Phaeros employs 27 people in Antwerp, Belgium and Chennai, India. The company will be integrated into Saab’s business area Surveillance, product area Maritime traffic management with its main operations in the Netherlands, Canada and Sweden. Phaeros’ products and expertise in combination with Saab’s well-known KleinPort solutions provides an excellent foundation for further growth in the port and terminal segment.
"The Phaeros team is looking forward to becoming part of Saab. We bring unique technology to the table that, integrated with Saab’s solutions, will now find much wider application in the market" says Stan De Smet, general manager of Phaeros.
Saab Maritime Traffic Management leads the way in providing safe, efficient and easily configurable solutions for port management, maritime pilot management, vessel traffic management, coastal surveillance, port security, marine geomatics and navigation.
|The U.S. Navy's LX(R) amphibious warship class will replace the Harpers Ferry- and Whidbey Island-class dock landing ships and will use the same hull as the San Antonio (LPD 17) class. HII rendering|
August 29, 2016 - Huntington Ingalls Industries announced today that its Ingalls Shipbuilding division has been awarded a $13.7 million contract (with incremental funding) to perform contract design effort for the U.S. Navy’s amphibious warfare ship replacement, known as LX(R).
“Ingalls has the finest shipbuilders and engineers in the world who make it their mission to meet the needs of the men and women of the United States Navy and Marine Corps,” said Ingalls Shipbuilding President Brian Cuccias. “Pairing that with a hot production line and deep experience building San Antonio-class LPD amphibious warships, Ingalls stands ready to smoothly transition the Navy from LPD into the new technologically advanced LX(R) program.”
On June 30, Ingalls was selected to perform the majority of the contract design work for LX(R). The Department of Defense made the announcement at the same time Ingalls was awarded a contract to build the next large-deck amphibious assault warship, LHA 8.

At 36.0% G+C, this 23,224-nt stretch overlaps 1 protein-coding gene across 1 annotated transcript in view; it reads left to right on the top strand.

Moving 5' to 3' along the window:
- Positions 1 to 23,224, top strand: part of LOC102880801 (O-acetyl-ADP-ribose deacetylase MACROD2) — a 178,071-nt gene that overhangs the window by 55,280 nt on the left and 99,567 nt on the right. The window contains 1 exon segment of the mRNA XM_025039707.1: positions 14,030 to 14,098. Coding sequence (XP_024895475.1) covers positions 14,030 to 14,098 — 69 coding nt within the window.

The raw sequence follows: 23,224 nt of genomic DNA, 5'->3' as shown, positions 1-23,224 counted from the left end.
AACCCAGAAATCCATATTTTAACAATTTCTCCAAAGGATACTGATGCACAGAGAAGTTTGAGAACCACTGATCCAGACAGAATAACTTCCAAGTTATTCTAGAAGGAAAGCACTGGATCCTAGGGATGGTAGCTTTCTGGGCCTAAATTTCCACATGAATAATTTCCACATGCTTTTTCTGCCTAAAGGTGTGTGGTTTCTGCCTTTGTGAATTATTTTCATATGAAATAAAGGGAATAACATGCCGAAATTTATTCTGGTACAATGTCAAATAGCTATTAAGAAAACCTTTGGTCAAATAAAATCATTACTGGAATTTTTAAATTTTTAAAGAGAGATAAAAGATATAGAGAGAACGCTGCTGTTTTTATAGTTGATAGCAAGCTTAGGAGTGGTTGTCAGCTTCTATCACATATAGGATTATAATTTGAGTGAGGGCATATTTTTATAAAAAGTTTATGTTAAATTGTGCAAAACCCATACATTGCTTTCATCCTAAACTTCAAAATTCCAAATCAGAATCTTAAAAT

LX(R) will replace the Navy’s Harpers Ferry- and Whidbey Island-class dock landing ships and will use the same hull as the San Antonio (LPD 17) class. Ingalls has delivered 10 of the LPD 17 ships to the Navy, is currently building the 11th, Portland (LPD 27), and has received more than $258 million in advance procurement funding for the 12th, Fort Lauderdale (LPD 28).
August 29, 2016 - Defence Secretary Michael Fallon has announced that warship HMS Daring will deploy to the Gulf as the UK’s latest contribution to the campaign against Daesh.
The Type 45 destroyer and her 190-strong crew will sail from Portsmouth on Friday with a mission to use her sophisticated radar and missile systems to protect US aircraft carriers as they strike at terrorists in Iraq and Syria.
Her mission will also include providing vital information to the coalition’s Combined Air Operations Centre in Al Udeid, Qatar, as well as patrolling some of the world’s busiest shipping lanes. The nine-month deployment follows on from that of her sister ship HMS Defender, which carried out a similar role earlier this year.
Daring’s deployment is just one element of the UK’s wider contribution to the fight against Daesh. Since September 2014 RAF aircraft have conducted more than 900 strikes, while in Iraq UK military personnel are working at several sites to help train thousands of Iraqi forces.
Defence Secretary Michael Fallon said:
All three armed services are making a vital contribution to defeating Daesh. RAF aircraft are hitting the terrorists daily on the ground; the Army is providing counter explosives training to Iraq troops; the Royal Navy helps protect coalition carriers in the Gulf as they launch strikes.
With the biggest defence budget in Europe and the second biggest in NATO our Armed Forces are making a real difference around the world.
HMS Daring’s other task while away will be to protect the Royal Navy’s annual deployment to the Middle East. She will protect the flagship HMS Ocean, which will assume command of the maritime counter-Daesh effort in the Gulf later this year. As well as providing air defence to Ocean, Daring will mitigate the threat of waterborne attack, carrying Royal Navy and Royal Marine boarding parties to counter pirates, terrorists and smugglers.
Commander Philip Dennis, Daring’s Commanding Officer, said:
Our Type 45 destroyers have proved their worth to the coalition in the Gulf and we will build on the progress we have made so far. Daring and her crew have been through intense training to ensure we are fit to tackle the challenges of this important deployment.
HMS Daring is an advanced air defence destroyer and will play an important role in escorting the UK’s new aircraft carriers, the two biggest ships ever built for the Royal Navy.
The first of the carriers, HMS Queen Elizabeth, is due to arrive in to Portsmouth in the spring and the investment in the Navy reflects a defence budget growing in real terms each year for the rest of the decade.